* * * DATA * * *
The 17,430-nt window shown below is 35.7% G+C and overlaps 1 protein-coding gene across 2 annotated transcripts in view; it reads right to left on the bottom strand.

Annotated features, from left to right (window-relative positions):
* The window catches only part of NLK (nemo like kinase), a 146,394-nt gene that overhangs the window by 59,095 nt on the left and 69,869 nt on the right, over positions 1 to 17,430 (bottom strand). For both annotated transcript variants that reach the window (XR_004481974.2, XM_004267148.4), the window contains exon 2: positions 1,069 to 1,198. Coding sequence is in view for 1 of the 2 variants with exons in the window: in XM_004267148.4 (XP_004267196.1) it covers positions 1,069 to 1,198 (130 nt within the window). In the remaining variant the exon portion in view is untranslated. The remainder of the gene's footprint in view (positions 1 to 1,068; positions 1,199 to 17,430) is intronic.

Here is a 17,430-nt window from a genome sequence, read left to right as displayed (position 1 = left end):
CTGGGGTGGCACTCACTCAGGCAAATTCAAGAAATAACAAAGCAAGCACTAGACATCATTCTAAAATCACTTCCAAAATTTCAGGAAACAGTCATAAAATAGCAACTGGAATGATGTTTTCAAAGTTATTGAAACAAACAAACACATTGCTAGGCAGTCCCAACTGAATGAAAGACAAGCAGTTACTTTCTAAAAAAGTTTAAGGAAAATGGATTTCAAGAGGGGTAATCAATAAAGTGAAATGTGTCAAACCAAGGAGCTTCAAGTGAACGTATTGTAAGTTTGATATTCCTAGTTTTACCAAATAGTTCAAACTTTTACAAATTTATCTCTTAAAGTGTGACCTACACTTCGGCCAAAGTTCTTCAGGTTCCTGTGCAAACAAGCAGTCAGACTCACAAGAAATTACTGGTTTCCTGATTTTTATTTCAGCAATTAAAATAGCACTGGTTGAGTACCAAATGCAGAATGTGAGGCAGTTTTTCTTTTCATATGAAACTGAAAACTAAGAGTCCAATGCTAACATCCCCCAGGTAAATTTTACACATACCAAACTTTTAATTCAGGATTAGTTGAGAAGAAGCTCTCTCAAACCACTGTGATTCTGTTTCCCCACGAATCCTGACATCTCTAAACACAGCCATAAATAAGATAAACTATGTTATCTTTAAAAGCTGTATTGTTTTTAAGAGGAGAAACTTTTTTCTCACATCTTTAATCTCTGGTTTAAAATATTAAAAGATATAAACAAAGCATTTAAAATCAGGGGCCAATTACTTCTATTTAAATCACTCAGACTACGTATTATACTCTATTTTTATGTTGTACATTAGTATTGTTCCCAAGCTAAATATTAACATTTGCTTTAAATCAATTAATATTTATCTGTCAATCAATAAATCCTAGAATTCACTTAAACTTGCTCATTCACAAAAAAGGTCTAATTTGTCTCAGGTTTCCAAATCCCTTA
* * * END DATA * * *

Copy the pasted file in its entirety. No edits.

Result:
The 17,430-nt window shown below is 35.7% G+C and overlaps 1 protein-coding gene across 2 annotated transcripts in view; it reads right to left on the bottom strand.

Annotated features, from left to right (window-relative positions):
* The window catches only part of NLK (nemo like kinase), a 146,394-nt gene that overhangs the window by 59,095 nt on the left and 69,869 nt on the right, over positions 1 to 17,430 (bottom strand). For both annotated transcript variants that reach the window (XR_004481974.2, XM_004267148.4), the window contains exon 2: positions 1,069 to 1,198. Coding sequence is in view for 1 of the 2 variants with exons in the window: in XM_004267148.4 (XP_004267196.1) it covers positions 1,069 to 1,198 (130 nt within the window). In the remaining variant the exon portion in view is untranslated. The remainder of the gene's footprint in view (positions 1 to 1,068; positions 1,199 to 17,430) is intronic.

Here is a 17,430-nt window from a genome sequence, read left to right as displayed (position 1 = left end):
CTGGGGTGGCACTCACTCAGGCAAATTCAAGAAATAACAAAGCAAGCACTAGACATCATTCTAAAATCACTTCCAAAATTTCAGGAAACAGTCATAAAATAGCAACTGGAATGATGTTTTCAAAGTTATTGAAACAAACAAACACATTGCTAGGCAGTCCCAACTGAATGAAAGACAAGCAGTTACTTTCTAAAAAAGTTTAAGGAAAATGGATTTCAAGAGGGGTAATCAATAAAGTGAAATGTGTCAAACCAAGGAGCTTCAAGTGAACGTATTGTAAGTTTGATATTCCTAGTTTTACCAAATAGTTCAAACTTTTACAAATTTATCTCTTAAAGTGTGACCTACACTTCGGCCAAAGTTCTTCAGGTTCCTGTGCAAACAAGCAGTCAGACTCACAAGAAATTACTGGTTTCCTGATTTTTATTTCAGCAATTAAAATAGCACTGGTTGAGTACCAAATGCAGAATGTGAGGCAGTTTTTCTTTTCATATGAAACTGAAAACTAAGAGTCCAATGCTAACATCCCCCAGGTAAATTTTACACATACCAAACTTTTAATTCAGGATTAGTTGAGAAGAAGCTCTCTCAAACCACTGTGATTCTGTTTCCCCACGAATCCTGACATCTCTAAACACAGCCATAAATAAGATAAACTATGTTATCTTTAAAAGCTGTATTGTTTTTAAGAGGAGAAACTTTTTTCTCACATCTTTAATCTCTGGTTTAAAATATTAAAAGATATAAACAAAGCATTTAAAATCAGGGGCCAATTACTTCTATTTAAATCACTCAGACTACGTATTATACTCTATTTTTATGTTGTACATTAGTATTGTTCCCAAGCTAAATATTAACATTTGCTTTAAATCAATTAATATTTATCTGTCAATCAATAAATCCTAGAATTCACTTAAACTTGCTCATTCACAAAAAAGGTCTAATTTGTCTCAGGTTTCCAAATCCCTTA